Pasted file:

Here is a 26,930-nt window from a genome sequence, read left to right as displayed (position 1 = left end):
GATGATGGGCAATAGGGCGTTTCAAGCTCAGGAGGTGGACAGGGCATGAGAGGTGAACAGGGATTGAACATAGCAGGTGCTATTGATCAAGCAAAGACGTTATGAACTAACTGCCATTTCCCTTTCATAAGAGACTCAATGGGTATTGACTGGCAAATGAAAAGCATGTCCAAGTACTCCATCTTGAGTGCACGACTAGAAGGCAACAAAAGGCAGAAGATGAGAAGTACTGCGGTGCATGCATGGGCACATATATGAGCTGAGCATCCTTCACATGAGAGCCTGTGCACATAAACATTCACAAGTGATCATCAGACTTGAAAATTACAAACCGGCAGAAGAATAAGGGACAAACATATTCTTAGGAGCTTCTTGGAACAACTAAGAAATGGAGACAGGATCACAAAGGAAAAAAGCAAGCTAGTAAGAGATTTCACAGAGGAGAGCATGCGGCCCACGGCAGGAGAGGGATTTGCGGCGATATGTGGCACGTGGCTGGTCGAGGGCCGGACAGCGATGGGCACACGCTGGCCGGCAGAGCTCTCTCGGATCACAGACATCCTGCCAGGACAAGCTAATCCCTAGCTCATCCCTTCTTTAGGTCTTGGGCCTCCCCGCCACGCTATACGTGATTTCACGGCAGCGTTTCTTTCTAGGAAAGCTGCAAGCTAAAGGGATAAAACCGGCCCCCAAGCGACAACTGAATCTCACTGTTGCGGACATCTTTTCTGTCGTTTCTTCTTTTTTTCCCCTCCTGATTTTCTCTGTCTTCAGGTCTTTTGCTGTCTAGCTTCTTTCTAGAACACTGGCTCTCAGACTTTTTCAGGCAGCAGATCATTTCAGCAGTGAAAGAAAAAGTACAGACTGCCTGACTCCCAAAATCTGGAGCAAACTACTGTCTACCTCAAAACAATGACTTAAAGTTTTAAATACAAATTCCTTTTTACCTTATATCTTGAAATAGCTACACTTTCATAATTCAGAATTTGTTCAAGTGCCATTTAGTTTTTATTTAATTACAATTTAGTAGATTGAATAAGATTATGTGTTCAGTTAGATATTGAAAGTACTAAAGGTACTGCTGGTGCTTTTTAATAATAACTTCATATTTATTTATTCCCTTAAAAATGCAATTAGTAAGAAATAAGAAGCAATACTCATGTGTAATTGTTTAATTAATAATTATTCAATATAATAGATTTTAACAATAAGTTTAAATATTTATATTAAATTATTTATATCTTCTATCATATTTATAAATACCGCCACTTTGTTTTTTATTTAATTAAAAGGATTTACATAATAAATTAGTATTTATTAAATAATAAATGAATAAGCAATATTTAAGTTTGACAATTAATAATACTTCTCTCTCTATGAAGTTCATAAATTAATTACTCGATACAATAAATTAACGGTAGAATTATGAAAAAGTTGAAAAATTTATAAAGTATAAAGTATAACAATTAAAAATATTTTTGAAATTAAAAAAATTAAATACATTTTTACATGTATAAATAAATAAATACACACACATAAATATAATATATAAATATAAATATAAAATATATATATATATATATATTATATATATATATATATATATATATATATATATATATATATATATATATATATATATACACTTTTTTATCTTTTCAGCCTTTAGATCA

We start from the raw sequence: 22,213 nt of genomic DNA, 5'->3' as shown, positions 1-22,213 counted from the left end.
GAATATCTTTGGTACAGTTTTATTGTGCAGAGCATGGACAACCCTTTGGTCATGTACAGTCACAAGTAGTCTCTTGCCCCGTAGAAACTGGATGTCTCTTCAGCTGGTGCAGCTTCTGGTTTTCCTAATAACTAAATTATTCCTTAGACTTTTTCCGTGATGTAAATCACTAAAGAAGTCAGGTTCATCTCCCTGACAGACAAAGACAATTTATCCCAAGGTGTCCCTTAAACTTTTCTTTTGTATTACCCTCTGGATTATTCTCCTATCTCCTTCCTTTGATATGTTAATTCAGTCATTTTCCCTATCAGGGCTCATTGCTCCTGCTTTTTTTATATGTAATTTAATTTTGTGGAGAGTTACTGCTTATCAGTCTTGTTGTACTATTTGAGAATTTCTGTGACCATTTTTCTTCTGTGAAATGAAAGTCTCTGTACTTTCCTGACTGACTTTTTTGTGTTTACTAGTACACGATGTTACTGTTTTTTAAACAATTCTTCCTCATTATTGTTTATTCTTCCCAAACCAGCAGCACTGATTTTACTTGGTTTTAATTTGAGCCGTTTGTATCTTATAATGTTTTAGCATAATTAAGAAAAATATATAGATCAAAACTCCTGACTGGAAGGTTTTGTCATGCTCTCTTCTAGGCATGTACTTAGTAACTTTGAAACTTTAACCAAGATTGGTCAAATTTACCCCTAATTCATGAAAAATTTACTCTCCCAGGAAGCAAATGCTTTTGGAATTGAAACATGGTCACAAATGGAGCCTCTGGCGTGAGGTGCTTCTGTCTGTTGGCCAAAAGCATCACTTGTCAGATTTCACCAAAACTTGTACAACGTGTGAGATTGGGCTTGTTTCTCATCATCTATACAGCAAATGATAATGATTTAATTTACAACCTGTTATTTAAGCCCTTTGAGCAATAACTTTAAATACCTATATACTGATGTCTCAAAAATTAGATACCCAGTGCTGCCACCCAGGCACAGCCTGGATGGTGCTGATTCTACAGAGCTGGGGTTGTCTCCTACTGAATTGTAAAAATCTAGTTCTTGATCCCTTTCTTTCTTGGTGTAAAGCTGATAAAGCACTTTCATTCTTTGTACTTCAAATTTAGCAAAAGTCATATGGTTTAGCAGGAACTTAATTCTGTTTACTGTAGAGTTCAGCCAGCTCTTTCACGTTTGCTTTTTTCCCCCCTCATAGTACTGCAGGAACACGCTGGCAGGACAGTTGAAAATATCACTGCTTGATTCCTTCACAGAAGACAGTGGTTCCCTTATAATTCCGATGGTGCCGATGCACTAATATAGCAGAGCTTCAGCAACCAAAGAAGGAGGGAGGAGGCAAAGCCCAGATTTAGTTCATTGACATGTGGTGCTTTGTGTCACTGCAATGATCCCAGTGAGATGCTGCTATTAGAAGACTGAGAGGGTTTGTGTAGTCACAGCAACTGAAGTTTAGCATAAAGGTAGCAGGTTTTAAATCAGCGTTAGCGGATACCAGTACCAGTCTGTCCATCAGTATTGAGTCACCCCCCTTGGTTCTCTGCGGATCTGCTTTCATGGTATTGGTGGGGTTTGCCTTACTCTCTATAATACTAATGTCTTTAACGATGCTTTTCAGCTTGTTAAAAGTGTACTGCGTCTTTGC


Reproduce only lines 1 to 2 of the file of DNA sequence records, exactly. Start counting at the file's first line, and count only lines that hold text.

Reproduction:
Here is a 26,930-nt window from a genome sequence, read left to right as displayed (position 1 = left end):
GATGATGGGCAATAGGGCGTTTCAAGCTCAGGAGGTGGACAGGGCATGAGAGGTGAACAGGGATTGAACATAGCAGGTGCTATTGATCAAGCAAAGACGTTATGAACTAACTGCCATTTCCCTTTCATAAGAGACTCAATGGGTATTGACTGGCAAATGAAAAGCATGTCCAAGTACTCCATCTTGAGTGCACGACTAGAAGGCAACAAAAGGCAGAAGATGAGAAGTACTGCGGTGCATGCATGGGCACATATATGAGCTGAGCATCCTTCACATGAGAGCCTGTGCACATAAACATTCACAAGTGATCATCAGACTTGAAAATTACAAACCGGCAGAAGAATAAGGGACAAACATATTCTTAGGAGCTTCTTGGAACAACTAAGAAATGGAGACAGGATCACAAAGGAAAAAAGCAAGCTAGTAAGAGATTTCACAGAGGAGAGCATGCGGCCCACGGCAGGAGAGGGATTTGCGGCGATATGTGGCACGTGGCTGGTCGAGGGCCGGACAGCGATGGGCACACGCTGGCCGGCAGAGCTCTCTCGGATCACAGACATCCTGCCAGGACAAGCTAATCCCTAGCTCATCCCTTCTTTAGGTCTTGGGCCTCCCCGCCACGCTATACGTGATTTCACGGCAGCGTTTCTTTCTAGGAAAGCTGCAAGCTAAAGGGATAAAACCGGCCCCCAAGCGACAACTGAATCTCACTGTTGCGGACATCTTTTCTGTCGTTTCTTCTTTTTTTCCCCTCCTGATTTTCTCTGTCTTCAGGTCTTTTGCTGTCTAGCTTCTTTCTAGAACACTGGCTCTCAGACTTTTTCAGGCAGCAGATCATTTCAGCAGTGAAAGAAAAAGTACAGACTGCCTGACTCCCAAAATCTGGAGCAAACTACTGTCTACCTCAAAACAATGACTTAAAGTTTTAAATACAAATTCCTTTTTACCTTATATCTTGAAATAGCTACACTTTCATAATTCAGAATTTGTTCAAGTGCCATTTAGTTTTTATTTAATTACAATTTAGTAGATTGAATAAGATTATGTGTTCAGTTAGATATTGAAAGTACTAAAGGTACTGCTGGTGCTTTTTAATAATAACTTCATATTTATTTATTCCCTTAAAAATGCAATTAGTAAGAAATAAGAAGCAATACTCATGTGTAATTGTTTAATTAATAATTATTCAATATAATAGATTTTAACAATAAGTTTAAATATTTATATTAAATTATTTATATCTTCTATCATATTTATAAATACCGCCACTTTGTTTTTTATTTAATTAAAAGGATTTACATAATAAATTAGTATTTATTAAATAATAAATGAATAAGCAATATTTAAGTTTGACAATTAATAATACTTCTCTCTCTATGAAGTTCATAAATTAATTACTCGATACAATAAATTAACGGTAGAATTATGAAAAAGTTGAAAAATTTATAAAGTATAAAGTATAACAATTAAAAATATTTTTGAAATTAAAAAAATTAAATACATTTTTACATGTATAAATAAATAAATACACACACATAAATATAATATATAAATATAAATATAAAATATATATATATATATATATTATATATATATATATATATATATATATATATATATATATATATATATATATATATATACACTTTTTTATCTTTTCAGCCTTTAGATCA